Tag Archives: stravinsky

Interview with Toby Edwards

This interview took place online on 14 August 2020 between City’s Head of the Department of Music, Dr Ian Pace, and BMus graduate Toby Edwards.

Ian Pace: I’d like to welcome Toby Edwards. Toby graduated from City in 2018, since which time he has been working on a series of music projects, one a band with Felipe Airey-Franco and Tom Overton, who graduated the same year as him, the other an experimental free improvisation collective he co-founded with Jamie Turner who graduated from City the year before, all while working out what was to come next which will be a masters’ at Goldsmiths starting this term coming.

Toby, welcome back. Your time at City was somewhat more recent than with some others who have been interviewed, and so I imagine many things still remain quite fresh and vivid – what are your abiding memories from your study with us?

Toby Edwards: What’s stayed with me the most from my time at City is certainly the modules and lectures, which is all thanks to lecturers, including yourself! I think it would be difficult not to vouch for the quality of teaching and teachers at City, they are all so passionate, enthusiastic, and knowledgeable about their subjects and clearly very happy to be teaching them! The breadth of learning you can give yourself with your module choices at City is something to be envied, take advantage of this!

I remember speaking to friends on other courses at other universities and they’d often say that their lectures are boring and they often not bother to go, but for me that was never once a thought – I consistently found myself gaining so much from the teaching at City that lectures were something to look forward too, even when waking up early!

Special mentions to the Christmas Cabaret and also to the City University Experimental Ensemble, it introduced a completely new manner of playing music to me, as well as being an all around fun, meditative, relaxing, invigorating ensemble to be in! I’ll forever be thankful to Tullis for it. (You can even spot me in the banner photo above during a CUEE rehearsal).

IP:  What were amongst your early musical interests before beginning undergraduate study?

TE: Before joining the course at City I had actually done my first year of study at the University of Kent, I was unsatisfied with the course there and looked into the possibility of transferring and City were happy to take me.

Before I went to university at all, I was interested in, but not exceptionally knowledgeable of, soul, jazz and classical, as a listener of all three and performer of soul and jazz. A fan of learning James Jamerson basslines, learning more about playing jazz, listening to Shostakovitch, but of course going to a university to study music busted this right open. I was rapidly introduced to a far greater variety of music than I had ever been before and my interests developed, deepened, and I wanted to learn more about more. Part of my reason for leaving Kent in favour of City was the lack of variety in Kent’s module choices at the time, which City provided to me more than amply.

IP: Which modules did you take at City?

TE: In my second year I did the core module Analysing Music, then my choices were: Instrumental and Vocal Composition, Music Traditions of the Far East (which I was lucky enough to be on during Prof. Steve Stanton’s final year of teaching), Historical Performance Practice, Music, Fascism and Communism; and Popular Music Now.

In my final year I chose to do two major projects, a Dissertation on Debussy’s relationship with Japanese art and his music, and a Composition portfolio which explored indeterminacy in composition and performance. My chosen modules were: Debussy, Orchestral and Instrumental Studies, and Electronic Dance Music.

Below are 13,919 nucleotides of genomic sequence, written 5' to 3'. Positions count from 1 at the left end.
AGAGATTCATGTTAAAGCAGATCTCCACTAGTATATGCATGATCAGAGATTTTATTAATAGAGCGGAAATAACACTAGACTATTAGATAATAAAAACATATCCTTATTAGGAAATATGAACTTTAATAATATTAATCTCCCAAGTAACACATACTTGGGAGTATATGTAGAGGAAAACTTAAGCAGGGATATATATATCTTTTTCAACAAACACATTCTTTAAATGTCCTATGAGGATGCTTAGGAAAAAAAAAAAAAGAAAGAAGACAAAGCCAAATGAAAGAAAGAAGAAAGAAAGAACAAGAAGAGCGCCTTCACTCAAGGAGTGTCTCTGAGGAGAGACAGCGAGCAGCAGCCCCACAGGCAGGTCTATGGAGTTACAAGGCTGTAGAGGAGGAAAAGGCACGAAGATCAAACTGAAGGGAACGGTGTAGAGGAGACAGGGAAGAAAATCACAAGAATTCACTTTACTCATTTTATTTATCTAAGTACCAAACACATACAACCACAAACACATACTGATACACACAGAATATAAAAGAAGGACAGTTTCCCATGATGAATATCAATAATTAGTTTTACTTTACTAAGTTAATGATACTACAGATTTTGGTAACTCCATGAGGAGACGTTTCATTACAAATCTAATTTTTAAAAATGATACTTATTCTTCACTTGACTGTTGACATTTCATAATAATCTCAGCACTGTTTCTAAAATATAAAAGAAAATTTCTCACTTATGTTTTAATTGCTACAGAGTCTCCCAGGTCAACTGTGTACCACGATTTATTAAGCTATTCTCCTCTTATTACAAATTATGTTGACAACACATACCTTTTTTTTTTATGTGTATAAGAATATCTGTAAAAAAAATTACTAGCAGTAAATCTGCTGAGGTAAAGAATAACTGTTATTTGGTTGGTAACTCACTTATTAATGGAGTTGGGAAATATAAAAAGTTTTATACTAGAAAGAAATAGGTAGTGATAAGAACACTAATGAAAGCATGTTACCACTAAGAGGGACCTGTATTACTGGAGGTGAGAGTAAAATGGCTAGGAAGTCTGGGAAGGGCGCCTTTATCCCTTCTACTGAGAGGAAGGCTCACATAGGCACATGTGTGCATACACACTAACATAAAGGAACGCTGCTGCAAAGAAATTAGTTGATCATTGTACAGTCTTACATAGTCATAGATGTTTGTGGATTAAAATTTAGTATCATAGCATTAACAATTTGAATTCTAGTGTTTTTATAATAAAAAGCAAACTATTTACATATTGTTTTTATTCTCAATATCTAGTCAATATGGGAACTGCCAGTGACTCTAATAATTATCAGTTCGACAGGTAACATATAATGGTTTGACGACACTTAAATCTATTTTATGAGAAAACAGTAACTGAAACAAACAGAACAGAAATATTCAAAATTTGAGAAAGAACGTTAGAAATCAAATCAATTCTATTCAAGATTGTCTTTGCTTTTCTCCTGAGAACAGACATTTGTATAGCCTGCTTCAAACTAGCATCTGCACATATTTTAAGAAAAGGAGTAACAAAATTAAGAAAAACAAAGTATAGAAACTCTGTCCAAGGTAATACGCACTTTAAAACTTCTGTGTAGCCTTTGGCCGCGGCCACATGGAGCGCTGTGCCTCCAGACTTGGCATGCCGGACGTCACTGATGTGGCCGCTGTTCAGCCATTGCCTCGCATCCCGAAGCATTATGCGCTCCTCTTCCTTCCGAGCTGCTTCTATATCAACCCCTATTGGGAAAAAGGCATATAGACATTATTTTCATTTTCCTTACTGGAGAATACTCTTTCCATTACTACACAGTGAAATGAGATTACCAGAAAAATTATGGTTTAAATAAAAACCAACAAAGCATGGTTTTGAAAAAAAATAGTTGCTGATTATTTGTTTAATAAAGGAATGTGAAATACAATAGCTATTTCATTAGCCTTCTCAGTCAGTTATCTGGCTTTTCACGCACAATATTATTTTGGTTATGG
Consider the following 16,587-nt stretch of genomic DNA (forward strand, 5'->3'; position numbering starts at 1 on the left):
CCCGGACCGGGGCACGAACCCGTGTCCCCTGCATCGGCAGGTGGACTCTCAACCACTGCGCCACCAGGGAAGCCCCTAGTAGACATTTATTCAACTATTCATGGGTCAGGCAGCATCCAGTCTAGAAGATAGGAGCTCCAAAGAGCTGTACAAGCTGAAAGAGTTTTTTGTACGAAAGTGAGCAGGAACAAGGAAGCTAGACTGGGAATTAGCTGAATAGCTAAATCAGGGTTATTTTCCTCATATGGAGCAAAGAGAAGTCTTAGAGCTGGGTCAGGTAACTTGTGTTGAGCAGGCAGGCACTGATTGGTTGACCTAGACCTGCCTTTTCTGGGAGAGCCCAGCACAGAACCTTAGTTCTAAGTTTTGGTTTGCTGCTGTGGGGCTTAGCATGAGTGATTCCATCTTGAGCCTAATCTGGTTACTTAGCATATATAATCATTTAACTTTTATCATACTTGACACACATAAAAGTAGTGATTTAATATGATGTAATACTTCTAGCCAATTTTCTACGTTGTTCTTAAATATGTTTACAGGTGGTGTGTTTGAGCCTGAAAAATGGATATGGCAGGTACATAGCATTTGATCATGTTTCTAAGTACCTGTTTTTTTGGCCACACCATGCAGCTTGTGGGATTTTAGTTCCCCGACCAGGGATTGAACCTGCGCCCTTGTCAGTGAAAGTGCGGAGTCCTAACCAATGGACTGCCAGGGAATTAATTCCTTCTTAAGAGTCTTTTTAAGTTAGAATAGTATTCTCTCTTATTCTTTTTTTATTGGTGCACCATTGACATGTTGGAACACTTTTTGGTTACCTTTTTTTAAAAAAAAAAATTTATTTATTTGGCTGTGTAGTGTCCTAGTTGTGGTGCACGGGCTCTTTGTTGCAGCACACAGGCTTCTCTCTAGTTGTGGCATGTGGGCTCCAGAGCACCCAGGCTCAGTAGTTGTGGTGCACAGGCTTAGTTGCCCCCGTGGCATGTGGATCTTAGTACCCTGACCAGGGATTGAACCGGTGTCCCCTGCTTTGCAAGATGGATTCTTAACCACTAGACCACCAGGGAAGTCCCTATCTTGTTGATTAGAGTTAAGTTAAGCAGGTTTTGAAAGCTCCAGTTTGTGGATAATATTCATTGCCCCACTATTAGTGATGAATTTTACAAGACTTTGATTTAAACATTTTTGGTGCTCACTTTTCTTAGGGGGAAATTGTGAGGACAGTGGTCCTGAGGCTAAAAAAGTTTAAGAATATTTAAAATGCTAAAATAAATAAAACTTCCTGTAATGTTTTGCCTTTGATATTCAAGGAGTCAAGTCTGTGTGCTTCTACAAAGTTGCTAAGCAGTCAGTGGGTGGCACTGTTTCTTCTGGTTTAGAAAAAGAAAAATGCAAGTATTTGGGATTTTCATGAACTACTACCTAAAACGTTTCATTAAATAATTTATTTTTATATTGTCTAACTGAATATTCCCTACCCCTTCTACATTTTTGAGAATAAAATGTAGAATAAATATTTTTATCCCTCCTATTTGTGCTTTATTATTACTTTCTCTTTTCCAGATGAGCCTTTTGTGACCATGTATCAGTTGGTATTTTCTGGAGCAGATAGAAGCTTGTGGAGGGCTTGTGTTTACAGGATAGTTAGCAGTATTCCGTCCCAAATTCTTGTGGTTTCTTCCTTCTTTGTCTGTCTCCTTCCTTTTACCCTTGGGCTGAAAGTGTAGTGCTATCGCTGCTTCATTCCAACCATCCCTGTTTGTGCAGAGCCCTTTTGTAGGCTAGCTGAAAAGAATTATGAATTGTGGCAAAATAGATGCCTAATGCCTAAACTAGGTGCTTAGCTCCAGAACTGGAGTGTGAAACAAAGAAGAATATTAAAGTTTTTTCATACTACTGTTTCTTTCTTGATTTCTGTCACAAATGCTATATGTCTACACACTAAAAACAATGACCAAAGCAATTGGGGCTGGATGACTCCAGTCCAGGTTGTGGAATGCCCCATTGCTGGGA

IP: I remember your dissertation on Debussy and Japanese art well! What attracted you to that sort of area in particular?

TE: The Music Traditions of the Far East module had introduced me to the Japanese art traditions and philosophies the year before, which continue to be a love of mine today (I have an Utamaro print from the early 20th century on my wall above me as I type!)

I can’t remember when exactly I saw them, but I came across a series of photos of Debussy and Stravinsky in one of Debussy’s studies, in one of these photos (which I’ve attached), you can clearly see two ukiyo-e prints: a copy of Hokusai’s Great Wave Off Kanagawa, and a portrait of a woman I couldn’t identify. Seeing this led me to read about Japonisme, the Parisian centred fascination of Japanese art and culture in the mid to late 19th century. Japanese art was well loved, well collected, and influencing visual art significantly. Toulouse-Lautrec, Van Gogh, Gauguin, Monet, and many other impressionists and turn of the century artists collected, praised and in some cases, directly included their ukiyo-e prints in their work.

Debussy was the same – the cover of the orchestral score for his orchestral work La Mer was an abridged copy of The Great Wave and a set of three piano works entitled Estampes, referring to ukiyo-e prints are the direct evidence of his inclusion of Japanese art in his work, I wanted to see if the connection went further than titles and front covers, so I went ahead and started reading, and some time later, I’d finished a dissertation about it!

Image may contain: 1 person, sitting, suit and indoor

IP: Tell me some more about your experimental free improvisational work, and how that developed with your City colleagues?

TE:  I joined the City University Experimental Ensemble (CUEE) in my second year, I had never freely improvised before, but Tullis Rennie is excellent at getting everyone into the right mindset for it and introducing the mode of playing to the ensemble. it didn’t take very long for me to fall in love with free improvisation, which is surely thanks to all the work Tullis does for CUEE, and all my peers in the ensemble too – ensembles are great for learning and socialising!

Tullis gave us excellent opportunities to perform, with the annual CUEE performance at Iklectik near Waterloo and performances during the rest of the year as part of City’s concert series. We worked with a variety of composers for performances, such as Cath Roberts, Sam Andreae and Michael Finnissy.